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26.3 Reverting

If you have made extensive changes to a file and then change your mind about them, you can get rid of them by reading in the previous version of the file with the revert-buffer command. See Reverting a Buffer in The GNU Emacs Manual.

command revert-buffer \&optional ignore-auto noconfirm preserve-modes

This command replaces the buffer text with the text of the visited file on disk. This action undoes all changes since the file was visited or saved.

By default, if the latest auto-save file is more recent than the visited file, and the argument ignore-auto is nil, revert-buffer asks the user whether to use that auto-save instead. When you invoke this command interactively, ignore-auto is t if there is no numeric prefix argument; thus, the interactive default is not to check the auto-save file.

Normally, revert-buffer asks for confirmation before it changes the buffer; but if the argument noconfirm is non-nil, revert-buffer does not ask for confirmation.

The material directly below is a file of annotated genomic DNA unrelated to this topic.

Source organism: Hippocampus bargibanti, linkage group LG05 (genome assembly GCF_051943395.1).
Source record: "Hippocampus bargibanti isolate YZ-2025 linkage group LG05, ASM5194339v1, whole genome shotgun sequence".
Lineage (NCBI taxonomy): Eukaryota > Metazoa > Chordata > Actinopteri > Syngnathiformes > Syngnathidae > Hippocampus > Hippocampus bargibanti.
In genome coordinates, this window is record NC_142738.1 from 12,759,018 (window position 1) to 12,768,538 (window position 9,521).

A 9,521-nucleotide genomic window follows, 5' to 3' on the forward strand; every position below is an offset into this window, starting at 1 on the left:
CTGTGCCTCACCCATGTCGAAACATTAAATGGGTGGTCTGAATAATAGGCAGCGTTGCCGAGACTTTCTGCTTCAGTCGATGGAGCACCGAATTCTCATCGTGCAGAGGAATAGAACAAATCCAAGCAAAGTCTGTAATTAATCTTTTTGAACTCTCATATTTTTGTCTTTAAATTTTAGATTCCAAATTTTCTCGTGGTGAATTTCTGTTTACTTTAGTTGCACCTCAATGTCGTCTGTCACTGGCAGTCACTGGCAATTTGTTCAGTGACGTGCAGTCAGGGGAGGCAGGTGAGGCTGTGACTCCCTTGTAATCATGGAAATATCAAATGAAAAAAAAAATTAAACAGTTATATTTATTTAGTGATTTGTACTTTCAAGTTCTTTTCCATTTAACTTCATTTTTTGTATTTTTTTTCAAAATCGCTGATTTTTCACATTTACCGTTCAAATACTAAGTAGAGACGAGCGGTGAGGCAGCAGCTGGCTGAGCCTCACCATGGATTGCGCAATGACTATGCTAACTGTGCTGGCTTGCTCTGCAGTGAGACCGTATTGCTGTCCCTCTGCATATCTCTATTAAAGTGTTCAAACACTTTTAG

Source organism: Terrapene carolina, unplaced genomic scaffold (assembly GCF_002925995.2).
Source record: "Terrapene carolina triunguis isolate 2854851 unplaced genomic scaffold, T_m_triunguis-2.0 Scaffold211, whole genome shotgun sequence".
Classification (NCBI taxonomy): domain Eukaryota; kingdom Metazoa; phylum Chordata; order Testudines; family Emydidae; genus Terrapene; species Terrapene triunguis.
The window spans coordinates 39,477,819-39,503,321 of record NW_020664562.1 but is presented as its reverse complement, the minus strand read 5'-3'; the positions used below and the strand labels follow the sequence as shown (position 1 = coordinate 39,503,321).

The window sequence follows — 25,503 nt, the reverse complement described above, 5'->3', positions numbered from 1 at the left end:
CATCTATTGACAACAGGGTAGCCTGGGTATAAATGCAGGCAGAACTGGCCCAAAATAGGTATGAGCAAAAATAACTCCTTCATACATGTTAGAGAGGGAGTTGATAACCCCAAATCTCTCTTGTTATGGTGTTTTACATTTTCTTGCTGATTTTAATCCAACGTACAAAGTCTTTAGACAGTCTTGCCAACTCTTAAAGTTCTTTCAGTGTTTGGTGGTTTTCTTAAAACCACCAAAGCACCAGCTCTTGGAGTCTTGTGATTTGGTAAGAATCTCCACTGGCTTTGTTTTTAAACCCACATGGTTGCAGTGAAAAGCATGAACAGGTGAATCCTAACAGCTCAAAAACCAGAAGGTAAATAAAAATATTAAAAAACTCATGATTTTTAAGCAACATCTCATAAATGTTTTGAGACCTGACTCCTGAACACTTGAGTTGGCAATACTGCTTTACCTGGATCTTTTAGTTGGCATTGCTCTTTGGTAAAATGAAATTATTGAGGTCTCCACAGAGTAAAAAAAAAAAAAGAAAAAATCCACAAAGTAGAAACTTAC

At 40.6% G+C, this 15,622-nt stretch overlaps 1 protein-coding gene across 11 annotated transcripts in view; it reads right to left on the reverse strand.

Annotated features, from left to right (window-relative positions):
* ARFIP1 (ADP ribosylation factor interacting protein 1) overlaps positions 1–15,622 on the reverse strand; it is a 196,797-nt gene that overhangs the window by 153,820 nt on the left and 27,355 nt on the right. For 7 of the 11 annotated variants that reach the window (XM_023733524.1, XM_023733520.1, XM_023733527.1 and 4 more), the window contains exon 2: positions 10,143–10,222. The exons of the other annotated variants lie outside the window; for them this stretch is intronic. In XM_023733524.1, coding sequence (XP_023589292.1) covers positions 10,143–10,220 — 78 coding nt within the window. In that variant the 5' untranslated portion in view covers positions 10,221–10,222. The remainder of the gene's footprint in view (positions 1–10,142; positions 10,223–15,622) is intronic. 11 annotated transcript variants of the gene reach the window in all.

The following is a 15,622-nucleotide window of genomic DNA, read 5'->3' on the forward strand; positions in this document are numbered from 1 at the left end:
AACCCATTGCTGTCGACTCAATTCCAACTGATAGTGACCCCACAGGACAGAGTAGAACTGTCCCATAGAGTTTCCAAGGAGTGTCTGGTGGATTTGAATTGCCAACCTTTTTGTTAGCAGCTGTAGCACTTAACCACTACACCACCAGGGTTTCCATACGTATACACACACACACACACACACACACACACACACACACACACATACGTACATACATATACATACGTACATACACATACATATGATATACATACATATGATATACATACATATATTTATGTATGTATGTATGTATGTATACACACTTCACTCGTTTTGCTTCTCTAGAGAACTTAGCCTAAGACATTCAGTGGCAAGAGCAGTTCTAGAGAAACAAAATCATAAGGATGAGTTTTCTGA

Normally, this command reinitializes the buffer’s major and minor modes using normal-mode. But if preserve-modes is non-nil, the modes remain unchanged.

Reverting tries to preserve marker positions in the buffer by using the replacement feature of insert-file-contents. If the buffer contents and the file contents are identical before the revert operation, reverting preserves all the markers. If they are not identical, reverting does change the buffer; in that case, it preserves the markers in the unchanged text (if any) at the beginning and end of the buffer. Preserving any additional markers would be problematical.

variable revert-buffer-in-progress-p

revert-buffer binds this variable to a non-nil value while it is working.

You can customize how revert-buffer does its work by setting the variables described in the rest of this section.

user option revert-without-query

This variable holds a list of files that should be reverted without query. The value is a list of regular expressions. If the visited file name matches one of these regular expressions, and the file has changed on disk but the buffer is not modified, then revert-buffer reverts the file without asking the user for confirmation.

Some major modes customize revert-buffer by making buffer-local bindings for these variables:

variable revert-buffer-function